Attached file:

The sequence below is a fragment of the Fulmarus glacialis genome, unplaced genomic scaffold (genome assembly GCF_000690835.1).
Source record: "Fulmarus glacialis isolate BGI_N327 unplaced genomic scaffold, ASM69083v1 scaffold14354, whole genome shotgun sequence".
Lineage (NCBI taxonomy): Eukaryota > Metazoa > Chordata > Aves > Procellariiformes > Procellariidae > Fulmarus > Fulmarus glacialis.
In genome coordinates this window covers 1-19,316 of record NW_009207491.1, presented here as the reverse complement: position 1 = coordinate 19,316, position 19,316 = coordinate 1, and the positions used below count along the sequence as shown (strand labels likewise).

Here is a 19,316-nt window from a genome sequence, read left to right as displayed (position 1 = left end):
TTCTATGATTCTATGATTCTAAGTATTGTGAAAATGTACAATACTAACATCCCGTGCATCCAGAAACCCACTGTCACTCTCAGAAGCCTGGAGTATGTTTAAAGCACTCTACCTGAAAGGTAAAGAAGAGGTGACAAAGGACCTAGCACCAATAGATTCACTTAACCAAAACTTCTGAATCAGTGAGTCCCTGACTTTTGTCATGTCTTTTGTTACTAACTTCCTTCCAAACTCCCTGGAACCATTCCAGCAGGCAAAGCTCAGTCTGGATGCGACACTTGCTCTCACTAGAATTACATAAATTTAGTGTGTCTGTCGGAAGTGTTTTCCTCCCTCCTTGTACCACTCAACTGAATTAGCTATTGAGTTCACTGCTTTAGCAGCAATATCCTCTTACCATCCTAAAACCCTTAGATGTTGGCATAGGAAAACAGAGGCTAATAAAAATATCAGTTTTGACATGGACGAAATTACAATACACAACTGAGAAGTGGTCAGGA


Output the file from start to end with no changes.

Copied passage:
The sequence below is a fragment of the Fulmarus glacialis genome, unplaced genomic scaffold (genome assembly GCF_000690835.1).
Source record: "Fulmarus glacialis isolate BGI_N327 unplaced genomic scaffold, ASM69083v1 scaffold14354, whole genome shotgun sequence".
Lineage (NCBI taxonomy): Eukaryota > Metazoa > Chordata > Aves > Procellariiformes > Procellariidae > Fulmarus > Fulmarus glacialis.
In genome coordinates this window covers 1-19,316 of record NW_009207491.1, presented here as the reverse complement: position 1 = coordinate 19,316, position 19,316 = coordinate 1, and the positions used below count along the sequence as shown (strand labels likewise).

Here is a 19,316-nt window from a genome sequence, read left to right as displayed (position 1 = left end):
TTCTATGATTCTATGATTCTAAGTATTGTGAAAATGTACAATACTAACATCCCGTGCATCCAGAAACCCACTGTCACTCTCAGAAGCCTGGAGTATGTTTAAAGCACTCTACCTGAAAGGTAAAGAAGAGGTGACAAAGGACCTAGCACCAATAGATTCACTTAACCAAAACTTCTGAATCAGTGAGTCCCTGACTTTTGTCATGTCTTTTGTTACTAACTTCCTTCCAAACTCCCTGGAACCATTCCAGCAGGCAAAGCTCAGTCTGGATGCGACACTTGCTCTCACTAGAATTACATAAATTTAGTGTGTCTGTCGGAAGTGTTTTCCTCCCTCCTTGTACCACTCAACTGAATTAGCTATTGAGTTCACTGCTTTAGCAGCAATATCCTCTTACCATCCTAAAACCCTTAGATGTTGGCATAGGAAAACAGAGGCTAATAAAAATATCAGTTTTGACATGGACGAAATTACAATACACAACTGAGAAGTGGTCAGGA